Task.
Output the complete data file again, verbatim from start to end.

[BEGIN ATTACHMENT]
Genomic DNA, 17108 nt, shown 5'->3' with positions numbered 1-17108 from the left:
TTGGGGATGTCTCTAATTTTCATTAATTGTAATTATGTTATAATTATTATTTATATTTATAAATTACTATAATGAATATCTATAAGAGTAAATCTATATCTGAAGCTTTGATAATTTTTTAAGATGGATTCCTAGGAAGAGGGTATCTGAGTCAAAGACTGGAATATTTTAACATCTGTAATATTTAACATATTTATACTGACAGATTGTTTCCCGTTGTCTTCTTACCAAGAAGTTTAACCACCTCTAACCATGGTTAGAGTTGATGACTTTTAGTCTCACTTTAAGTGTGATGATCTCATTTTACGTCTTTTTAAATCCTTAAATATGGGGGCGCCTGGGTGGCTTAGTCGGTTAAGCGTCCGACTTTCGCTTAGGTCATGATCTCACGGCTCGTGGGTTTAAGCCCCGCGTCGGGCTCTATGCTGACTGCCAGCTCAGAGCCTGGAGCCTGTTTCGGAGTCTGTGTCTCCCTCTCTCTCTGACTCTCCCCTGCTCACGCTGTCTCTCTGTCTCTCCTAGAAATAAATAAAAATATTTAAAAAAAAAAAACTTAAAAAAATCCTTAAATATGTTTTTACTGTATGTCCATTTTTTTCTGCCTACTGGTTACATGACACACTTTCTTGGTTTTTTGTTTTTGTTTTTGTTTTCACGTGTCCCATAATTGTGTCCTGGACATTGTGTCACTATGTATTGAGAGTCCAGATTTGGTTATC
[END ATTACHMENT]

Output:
Genomic DNA, 17108 nt, shown 5'->3' with positions numbered 1-17108 from the left:
TTGGGGATGTCTCTAATTTTCATTAATTGTAATTATGTTATAATTATTATTTATATTTATAAATTACTATAATGAATATCTATAAGAGTAAATCTATATCTGAAGCTTTGATAATTTTTTAAGATGGATTCCTAGGAAGAGGGTATCTGAGTCAAAGACTGGAATATTTTAACATCTGTAATATTTAACATATTTATACTGACAGATTGTTTCCCGTTGTCTTCTTACCAAGAAGTTTAACCACCTCTAACCATGGTTAGAGTTGATGACTTTTAGTCTCACTTTAAGTGTGATGATCTCATTTTACGTCTTTTTAAATCCTTAAATATGGGGGCGCCTGGGTGGCTTAGTCGGTTAAGCGTCCGACTTTCGCTTAGGTCATGATCTCACGGCTCGTGGGTTTAAGCCCCGCGTCGGGCTCTATGCTGACTGCCAGCTCAGAGCCTGGAGCCTGTTTCGGAGTCTGTGTCTCCCTCTCTCTCTGACTCTCCCCTGCTCACGCTGTCTCTCTGTCTCTCCTAGAAATAAATAAAAATATTTAAAAAAAAAAAACTTAAAAAAATCCTTAAATATGTTTTTACTGTATGTCCATTTTTTTCTGCCTACTGGTTACATGACACACTTTCTTGGTTTTTTGTTTTTGTTTTTGTTTTCACGTGTCCCATAATTGTGTCCTGGACATTGTGTCACTATGTATTGAGAGTCCAGATTTGGTTATC